New Anti-Coagulant for Atrial Fibrillation

Here is important new information for my nurses and nursing students:

Anticoagulant dabigatran (Pradaxa) can now be considered as an alternative to warfarin (Coumadin) as treatment for patients suffering from atrial fibrillation.

Researchers have concluded that Pradaxa offers some significant advantages to Coumadin. Patients on Pradaxa have a lower risk of bleeding and therefore need less monitoring for changes in clotting parameters.

Both drugs reduce the risk of systemic emboli, clots that form in the atria in patients with atrial fibrillation and travel to the brain, causing strokes. Research has not shown a difference in mortality for patients treated with one drug rather than the other. But a disadvantage of Pradaxa is that it must be taken twice daily while Coumadin only needs to be taken once. Pradaxa is more expensive.

Warfarin has been approved for use since 1954.

Read more about atrial fibrillation from AHA.
Read more about atrial fibrillation from Wikipedia.
Read the press release from Pradaxa’s manufacturer.
Click here for Pradaxa’s website.

Show me you're alive!!! Comment below and let me know what you think.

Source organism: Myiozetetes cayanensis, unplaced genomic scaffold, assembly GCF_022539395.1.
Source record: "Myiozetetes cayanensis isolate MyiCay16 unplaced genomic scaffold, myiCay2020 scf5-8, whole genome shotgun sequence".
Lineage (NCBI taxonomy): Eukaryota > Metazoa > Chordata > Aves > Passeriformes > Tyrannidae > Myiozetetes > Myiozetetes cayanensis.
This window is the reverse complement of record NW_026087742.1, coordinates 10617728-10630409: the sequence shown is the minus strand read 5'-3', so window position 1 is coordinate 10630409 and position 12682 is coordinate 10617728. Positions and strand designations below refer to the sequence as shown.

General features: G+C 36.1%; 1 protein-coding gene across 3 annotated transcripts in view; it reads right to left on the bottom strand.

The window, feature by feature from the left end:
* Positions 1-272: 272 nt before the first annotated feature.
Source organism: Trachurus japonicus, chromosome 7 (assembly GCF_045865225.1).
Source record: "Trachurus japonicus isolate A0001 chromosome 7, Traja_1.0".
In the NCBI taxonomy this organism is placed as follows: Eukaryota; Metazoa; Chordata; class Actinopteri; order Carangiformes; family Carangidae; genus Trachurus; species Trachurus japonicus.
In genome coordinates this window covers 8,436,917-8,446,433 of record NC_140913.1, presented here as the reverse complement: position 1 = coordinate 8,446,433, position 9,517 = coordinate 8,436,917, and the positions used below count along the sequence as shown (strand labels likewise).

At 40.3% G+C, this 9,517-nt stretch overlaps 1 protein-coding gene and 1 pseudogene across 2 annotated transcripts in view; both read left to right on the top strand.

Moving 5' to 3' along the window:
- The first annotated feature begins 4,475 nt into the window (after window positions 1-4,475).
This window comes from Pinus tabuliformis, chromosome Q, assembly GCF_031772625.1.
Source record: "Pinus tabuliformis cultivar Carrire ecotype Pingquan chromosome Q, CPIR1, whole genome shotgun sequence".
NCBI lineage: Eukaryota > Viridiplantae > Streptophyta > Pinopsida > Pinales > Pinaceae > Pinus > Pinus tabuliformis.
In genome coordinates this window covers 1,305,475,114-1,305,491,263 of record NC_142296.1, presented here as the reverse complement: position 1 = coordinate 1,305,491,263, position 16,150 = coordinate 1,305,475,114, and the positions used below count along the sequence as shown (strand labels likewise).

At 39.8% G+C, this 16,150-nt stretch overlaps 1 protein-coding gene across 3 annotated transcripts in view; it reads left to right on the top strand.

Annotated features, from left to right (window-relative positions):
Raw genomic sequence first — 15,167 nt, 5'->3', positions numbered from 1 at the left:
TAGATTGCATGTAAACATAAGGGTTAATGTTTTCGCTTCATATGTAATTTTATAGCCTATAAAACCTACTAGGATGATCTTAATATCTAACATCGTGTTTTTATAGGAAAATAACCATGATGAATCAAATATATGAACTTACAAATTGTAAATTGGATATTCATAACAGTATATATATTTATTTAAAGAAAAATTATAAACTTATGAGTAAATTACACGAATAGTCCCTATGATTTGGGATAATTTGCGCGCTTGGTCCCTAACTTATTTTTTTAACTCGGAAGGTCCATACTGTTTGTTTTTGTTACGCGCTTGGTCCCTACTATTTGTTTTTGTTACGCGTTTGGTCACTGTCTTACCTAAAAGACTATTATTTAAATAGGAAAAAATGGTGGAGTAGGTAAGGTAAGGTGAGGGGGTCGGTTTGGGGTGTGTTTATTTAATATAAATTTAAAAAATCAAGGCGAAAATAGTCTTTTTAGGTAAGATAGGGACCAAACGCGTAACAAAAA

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About Michele G. Kunz

I am a nursing educator and AHA Certified Instructor and I specialize in providing AHA Certification classes in ACLS, BLS, and PALS to healthcare professionals and students. I am also a certified six-sigma green belt (CSSGB).
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One Response to New Anti-Coagulant for Atrial Fibrillation

  1. Susan Zito says:

    Treatment with PRADAXA does not require blood monitoring or related dose adjustments and has no recommended dietary restrictions.
    This is from the manufacturer’s web site provided above. Very helpful to me.I first heard of this medication 3 days ago while working in the OR. The patient to follow for elective surgery was taking PRADAXA and the holding room nurses were questioning the surgeon if he would like blood work drawn .This would have caused a delay in surgery and was not needed. No one including the surgeon, anesthesia or the RN’s had heard of this new medication. A call to pharmacy cleared it up. I feel better informed with the imformation you provided . Thank you.

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